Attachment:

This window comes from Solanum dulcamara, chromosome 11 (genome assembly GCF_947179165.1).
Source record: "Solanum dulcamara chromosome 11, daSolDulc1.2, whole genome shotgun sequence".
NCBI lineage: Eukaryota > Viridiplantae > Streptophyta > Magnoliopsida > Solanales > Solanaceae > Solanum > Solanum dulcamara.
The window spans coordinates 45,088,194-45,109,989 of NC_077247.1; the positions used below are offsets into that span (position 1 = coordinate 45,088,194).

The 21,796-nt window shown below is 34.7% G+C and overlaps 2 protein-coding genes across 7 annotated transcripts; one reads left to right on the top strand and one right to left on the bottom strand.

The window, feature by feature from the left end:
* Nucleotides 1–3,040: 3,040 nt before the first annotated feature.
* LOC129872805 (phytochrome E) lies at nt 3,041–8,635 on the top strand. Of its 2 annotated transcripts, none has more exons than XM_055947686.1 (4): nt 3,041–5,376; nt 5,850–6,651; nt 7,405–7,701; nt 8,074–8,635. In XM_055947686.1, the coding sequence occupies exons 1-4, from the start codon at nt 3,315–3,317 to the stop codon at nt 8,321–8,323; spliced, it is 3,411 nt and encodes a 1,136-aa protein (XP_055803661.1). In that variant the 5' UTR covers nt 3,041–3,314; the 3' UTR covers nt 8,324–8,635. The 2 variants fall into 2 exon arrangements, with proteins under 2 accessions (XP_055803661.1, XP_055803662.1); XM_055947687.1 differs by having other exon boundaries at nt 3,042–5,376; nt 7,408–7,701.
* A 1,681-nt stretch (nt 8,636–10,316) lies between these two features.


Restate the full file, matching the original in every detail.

This window comes from Solanum dulcamara, chromosome 11 (genome assembly GCF_947179165.1).
Source record: "Solanum dulcamara chromosome 11, daSolDulc1.2, whole genome shotgun sequence".
NCBI lineage: Eukaryota > Viridiplantae > Streptophyta > Magnoliopsida > Solanales > Solanaceae > Solanum > Solanum dulcamara.
The window spans coordinates 45,088,194-45,109,989 of NC_077247.1; the positions used below are offsets into that span (position 1 = coordinate 45,088,194).

The 21,796-nt window shown below is 34.7% G+C and overlaps 2 protein-coding genes across 7 annotated transcripts; one reads left to right on the top strand and one right to left on the bottom strand.

The window, feature by feature from the left end:
* Nucleotides 1–3,040: 3,040 nt before the first annotated feature.
* LOC129872805 (phytochrome E) lies at nt 3,041–8,635 on the top strand. Of its 2 annotated transcripts, none has more exons than XM_055947686.1 (4): nt 3,041–5,376; nt 5,850–6,651; nt 7,405–7,701; nt 8,074–8,635. In XM_055947686.1, the coding sequence occupies exons 1-4, from the start codon at nt 3,315–3,317 to the stop codon at nt 8,321–8,323; spliced, it is 3,411 nt and encodes a 1,136-aa protein (XP_055803661.1). In that variant the 5' UTR covers nt 3,041–3,314; the 3' UTR covers nt 8,324–8,635. The 2 variants fall into 2 exon arrangements, with proteins under 2 accessions (XP_055803661.1, XP_055803662.1); XM_055947687.1 differs by having other exon boundaries at nt 3,042–5,376; nt 7,408–7,701.
* A 1,681-nt stretch (nt 8,636–10,316) lies between these two features.